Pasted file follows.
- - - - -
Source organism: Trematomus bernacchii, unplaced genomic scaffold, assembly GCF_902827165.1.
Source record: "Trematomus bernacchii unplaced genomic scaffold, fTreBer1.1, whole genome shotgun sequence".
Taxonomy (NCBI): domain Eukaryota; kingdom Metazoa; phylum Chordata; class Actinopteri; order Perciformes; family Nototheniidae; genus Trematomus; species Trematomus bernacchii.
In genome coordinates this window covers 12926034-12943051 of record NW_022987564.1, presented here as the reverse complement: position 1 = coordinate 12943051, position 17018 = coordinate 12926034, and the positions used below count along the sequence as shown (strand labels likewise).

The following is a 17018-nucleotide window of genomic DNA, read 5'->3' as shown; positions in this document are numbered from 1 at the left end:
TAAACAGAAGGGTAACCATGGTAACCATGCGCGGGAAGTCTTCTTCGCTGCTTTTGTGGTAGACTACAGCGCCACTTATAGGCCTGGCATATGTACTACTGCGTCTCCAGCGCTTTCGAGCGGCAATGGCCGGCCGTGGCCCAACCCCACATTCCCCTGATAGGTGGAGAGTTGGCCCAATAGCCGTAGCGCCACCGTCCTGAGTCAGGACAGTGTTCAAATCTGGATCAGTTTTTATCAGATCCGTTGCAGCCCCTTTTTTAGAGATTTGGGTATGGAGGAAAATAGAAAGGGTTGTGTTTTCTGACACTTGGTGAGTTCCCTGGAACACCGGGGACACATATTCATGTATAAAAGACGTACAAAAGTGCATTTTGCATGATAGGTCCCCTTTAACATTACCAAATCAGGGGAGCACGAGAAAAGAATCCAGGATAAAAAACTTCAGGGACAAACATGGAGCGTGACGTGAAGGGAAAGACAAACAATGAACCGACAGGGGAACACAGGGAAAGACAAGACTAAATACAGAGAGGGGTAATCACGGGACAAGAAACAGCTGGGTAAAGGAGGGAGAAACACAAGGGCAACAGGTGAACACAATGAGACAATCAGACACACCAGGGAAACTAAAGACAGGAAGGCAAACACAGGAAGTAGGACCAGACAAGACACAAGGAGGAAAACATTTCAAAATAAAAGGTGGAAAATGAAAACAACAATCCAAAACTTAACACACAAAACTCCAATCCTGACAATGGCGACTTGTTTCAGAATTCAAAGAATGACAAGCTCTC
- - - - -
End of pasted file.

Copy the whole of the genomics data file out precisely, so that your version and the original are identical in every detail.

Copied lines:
Source organism: Trematomus bernacchii, unplaced genomic scaffold, assembly GCF_902827165.1.
Source record: "Trematomus bernacchii unplaced genomic scaffold, fTreBer1.1, whole genome shotgun sequence".
Taxonomy (NCBI): domain Eukaryota; kingdom Metazoa; phylum Chordata; class Actinopteri; order Perciformes; family Nototheniidae; genus Trematomus; species Trematomus bernacchii.
In genome coordinates this window covers 12926034-12943051 of record NW_022987564.1, presented here as the reverse complement: position 1 = coordinate 12943051, position 17018 = coordinate 12926034, and the positions used below count along the sequence as shown (strand labels likewise).

The following is a 17018-nucleotide window of genomic DNA, read 5'->3' as shown; positions in this document are numbered from 1 at the left end:
TAAACAGAAGGGTAACCATGGTAACCATGCGCGGGAAGTCTTCTTCGCTGCTTTTGTGGTAGACTACAGCGCCACTTATAGGCCTGGCATATGTACTACTGCGTCTCCAGCGCTTTCGAGCGGCAATGGCCGGCCGTGGCCCAACCCCACATTCCCCTGATAGGTGGAGAGTTGGCCCAATAGCCGTAGCGCCACCGTCCTGAGTCAGGACAGTGTTCAAATCTGGATCAGTTTTTATCAGATCCGTTGCAGCCCCTTTTTTAGAGATTTGGGTATGGAGGAAAATAGAAAGGGTTGTGTTTTCTGACACTTGGTGAGTTCCCTGGAACACCGGGGACACATATTCATGTATAAAAGACGTACAAAAGTGCATTTTGCATGATAGGTCCCCTTTAACATTACCAAATCAGGGGAGCACGAGAAAAGAATCCAGGATAAAAAACTTCAGGGACAAACATGGAGCGTGACGTGAAGGGAAAGACAAACAATGAACCGACAGGGGAACACAGGGAAAGACAAGACTAAATACAGAGAGGGGTAATCACGGGACAAGAAACAGCTGGGTAAAGGAGGGAGAAACACAAGGGCAACAGGTGAACACAATGAGACAATCAGACACACCAGGGAAACTAAAGACAGGAAGGCAAACACAGGAAGTAGGACCAGACAAGACACAAGGAGGAAAACATTTCAAAATAAAAGGTGGAAAATGAAAACAACAATCCAAAACTTAACACACAAAACTCCAATCCTGACAATGGCGACTTGTTTCAGAATTCAAAGAATGACAAGCTCTC